The Soviet Union yesterday announced that "preliminary agreement on joint work" has been reached between the famed Kirov Ballet company of Leningrad, and George Balanchine, the Russian-born American choreographer who is generally acknowledged to be the most vital force in shaping modern vallet.
The announcement, carried in a brief news item by tass, the offical Soviet press agency, did not offer any more details. But informed Western cultural sources here in the Soviet capital said that any serious collaboration between Balanchine and Oleg Cinogradov, the Kirov's new director, could have considerable artistic impact within the U.S.S.R.
Balanchine and his New York City Ballet have toured the Soviet Union triumphantly on several occasions, delighting Soviet audiences with the choreographer's innovative concepts - which, more than any others, have set the tone of 20th century dance. They were a refreshing change in place of the steady diet of 19th-century classics and 20th-century political polemics that Soviet audiences are fed - and that have driven several important Soviet dancers to the West. The idea now of Balanchine bringing his ascetic, abstracted kind of dance to the Kirov would be not only a significant change in Soviet arts policy, it is also a case of Balanchine the man going full circle, because it was at the Kirov, then the Maryinsky company that his career began. He came West early and has made his base New York for the last 40 years.
But a spokesman for Balanchine said yesterday that it will not be in the nature of a bomecoming. So far, he said, there have been no formal approaches from the Soviets, only feelers from an old associate in the Russian dance world. Specific works have not been discussed. It is not anticipated that Balanchine would actually travel to Leningrad to stage the works - which would presumably come from among his existing creations. Balanchine would send somebody else to stage them.
Vinogradov, the new chief choreographer of the Kirov, clearly signaled his desire to modernize the repertoire of a company that has been buffeted by Western cultural influences. Three dancers who are now accorded superstar status in the West, Rudolf Nureyev, Natalia Makarova, and Mikhall Baryshnikov in 1974. In each case, the dancers said they left in search of artistic freedom they felt was absent in the Soviet Union. They have consistently objected to the use of the term "defector" with its heavy implication of political differences with Soviet rule.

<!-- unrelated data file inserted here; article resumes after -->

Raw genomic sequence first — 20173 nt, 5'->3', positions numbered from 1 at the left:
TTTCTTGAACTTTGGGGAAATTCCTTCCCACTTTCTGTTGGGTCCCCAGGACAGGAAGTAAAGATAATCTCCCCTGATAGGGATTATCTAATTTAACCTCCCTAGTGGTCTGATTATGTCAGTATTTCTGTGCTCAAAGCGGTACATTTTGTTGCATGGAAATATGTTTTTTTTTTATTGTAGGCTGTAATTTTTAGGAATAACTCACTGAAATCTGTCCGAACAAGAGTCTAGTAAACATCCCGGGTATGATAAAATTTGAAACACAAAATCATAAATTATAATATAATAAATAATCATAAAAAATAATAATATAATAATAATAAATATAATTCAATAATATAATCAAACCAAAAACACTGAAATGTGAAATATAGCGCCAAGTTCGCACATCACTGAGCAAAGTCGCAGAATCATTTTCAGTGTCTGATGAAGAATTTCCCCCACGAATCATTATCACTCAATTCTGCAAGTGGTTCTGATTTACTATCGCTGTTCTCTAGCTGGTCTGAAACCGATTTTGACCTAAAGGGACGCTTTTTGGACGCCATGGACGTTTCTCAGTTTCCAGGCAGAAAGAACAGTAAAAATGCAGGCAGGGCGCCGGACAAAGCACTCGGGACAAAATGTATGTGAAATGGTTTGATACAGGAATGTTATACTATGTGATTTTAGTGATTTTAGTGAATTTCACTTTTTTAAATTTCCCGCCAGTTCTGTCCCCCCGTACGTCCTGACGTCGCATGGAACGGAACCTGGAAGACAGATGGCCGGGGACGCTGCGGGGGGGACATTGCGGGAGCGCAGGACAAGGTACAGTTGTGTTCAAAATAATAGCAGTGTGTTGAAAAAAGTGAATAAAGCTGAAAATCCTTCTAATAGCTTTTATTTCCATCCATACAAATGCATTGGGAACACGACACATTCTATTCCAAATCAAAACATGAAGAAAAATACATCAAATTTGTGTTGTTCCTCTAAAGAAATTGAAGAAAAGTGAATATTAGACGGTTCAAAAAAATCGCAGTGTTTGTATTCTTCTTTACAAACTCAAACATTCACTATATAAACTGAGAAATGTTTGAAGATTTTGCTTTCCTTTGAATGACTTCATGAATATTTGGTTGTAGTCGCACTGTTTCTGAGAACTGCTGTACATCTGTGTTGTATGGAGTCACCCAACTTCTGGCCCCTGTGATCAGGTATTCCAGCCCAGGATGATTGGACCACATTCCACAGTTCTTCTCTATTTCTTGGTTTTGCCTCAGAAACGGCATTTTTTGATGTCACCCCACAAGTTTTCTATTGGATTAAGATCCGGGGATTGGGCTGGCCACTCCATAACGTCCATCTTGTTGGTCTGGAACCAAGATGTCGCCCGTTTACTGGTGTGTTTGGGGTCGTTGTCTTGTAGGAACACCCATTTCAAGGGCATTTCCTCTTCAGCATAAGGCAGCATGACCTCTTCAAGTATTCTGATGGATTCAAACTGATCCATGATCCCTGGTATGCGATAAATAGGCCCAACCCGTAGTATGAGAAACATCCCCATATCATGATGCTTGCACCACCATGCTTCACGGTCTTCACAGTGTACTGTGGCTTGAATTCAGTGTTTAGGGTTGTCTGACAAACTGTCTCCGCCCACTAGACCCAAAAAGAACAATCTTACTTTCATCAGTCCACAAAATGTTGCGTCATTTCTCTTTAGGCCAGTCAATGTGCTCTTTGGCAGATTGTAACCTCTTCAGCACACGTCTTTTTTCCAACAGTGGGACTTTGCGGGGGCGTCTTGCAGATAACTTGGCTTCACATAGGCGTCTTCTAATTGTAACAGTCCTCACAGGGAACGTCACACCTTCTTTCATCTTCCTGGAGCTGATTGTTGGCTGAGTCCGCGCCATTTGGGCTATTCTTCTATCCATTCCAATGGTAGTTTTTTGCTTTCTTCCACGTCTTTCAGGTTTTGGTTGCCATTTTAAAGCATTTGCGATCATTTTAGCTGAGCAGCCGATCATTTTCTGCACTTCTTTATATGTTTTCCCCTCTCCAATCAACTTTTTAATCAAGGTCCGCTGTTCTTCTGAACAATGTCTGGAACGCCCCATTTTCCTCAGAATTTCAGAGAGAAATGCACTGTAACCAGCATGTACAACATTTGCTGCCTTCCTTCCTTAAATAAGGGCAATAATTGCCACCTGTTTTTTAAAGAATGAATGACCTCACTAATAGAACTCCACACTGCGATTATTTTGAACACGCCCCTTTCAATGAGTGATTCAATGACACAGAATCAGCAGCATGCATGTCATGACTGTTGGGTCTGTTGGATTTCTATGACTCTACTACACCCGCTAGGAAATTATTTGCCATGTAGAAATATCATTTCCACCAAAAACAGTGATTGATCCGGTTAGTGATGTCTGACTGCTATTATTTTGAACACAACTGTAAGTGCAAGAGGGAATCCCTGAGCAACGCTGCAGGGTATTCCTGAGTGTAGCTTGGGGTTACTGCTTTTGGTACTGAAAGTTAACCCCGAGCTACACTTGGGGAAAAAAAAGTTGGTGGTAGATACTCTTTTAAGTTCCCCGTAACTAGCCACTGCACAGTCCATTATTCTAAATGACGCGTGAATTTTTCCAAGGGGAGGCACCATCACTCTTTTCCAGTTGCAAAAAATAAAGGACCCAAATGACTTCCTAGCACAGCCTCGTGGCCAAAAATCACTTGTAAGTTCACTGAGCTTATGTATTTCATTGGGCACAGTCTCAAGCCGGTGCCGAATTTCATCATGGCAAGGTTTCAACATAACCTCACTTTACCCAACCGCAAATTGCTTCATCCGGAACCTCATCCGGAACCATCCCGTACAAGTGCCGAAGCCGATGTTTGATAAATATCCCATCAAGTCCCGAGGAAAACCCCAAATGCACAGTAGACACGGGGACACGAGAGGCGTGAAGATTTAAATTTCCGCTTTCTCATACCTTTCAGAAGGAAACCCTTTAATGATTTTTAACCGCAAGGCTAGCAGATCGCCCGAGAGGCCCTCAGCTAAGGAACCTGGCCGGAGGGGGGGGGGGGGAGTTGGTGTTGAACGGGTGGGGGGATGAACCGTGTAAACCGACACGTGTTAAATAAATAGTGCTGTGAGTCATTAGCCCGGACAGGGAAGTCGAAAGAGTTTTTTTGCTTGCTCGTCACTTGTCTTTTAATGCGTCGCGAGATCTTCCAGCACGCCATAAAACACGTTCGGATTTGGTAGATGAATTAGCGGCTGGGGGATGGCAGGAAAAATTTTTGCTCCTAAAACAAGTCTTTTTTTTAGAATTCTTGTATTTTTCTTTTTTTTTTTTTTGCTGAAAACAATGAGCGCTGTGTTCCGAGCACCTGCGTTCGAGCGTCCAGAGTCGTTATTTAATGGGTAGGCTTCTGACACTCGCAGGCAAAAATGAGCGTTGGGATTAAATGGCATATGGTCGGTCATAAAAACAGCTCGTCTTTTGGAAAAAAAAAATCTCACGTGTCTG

Tass quoted Vinogradov as saying. "In our quests for a new language of the ballet, we shall base ourselves as before on the best traditions of Russian ballet . . . and will widen (the Kirov's) cooperation with the best choreographers in the West and add to its repertoire some contemporary Western works." Roland Petit, the French choreographer, had been invited to produce the ballet "Notre Dame Cathedral," tass said.
Russian dance companies have toured in the West and U.S. for many years, generally drawing critical acclaim for their superb technique and ensemblers. But estern critics have said that the Russian Ballet companies' repertoires have lagged because of the interference of cultural commisars who feel comfortable with the tried and true and dislike experimentation.
American dance companies touring here, such as the city center's Joffrey Ballet and the Alvin Ailey Dance Theater, with their mixture of contemporary themes, occaional use of jazz music, and advanced staging techniques, have astonished their Russian audiences. No Russian ballet company, no matter how modern and advanced some of is repertoires might be approaches the Americans in dance innovation. Even lightly publicized appearances by American companies generate packed halls here in a nation where many people follow ballet like American follow baseball.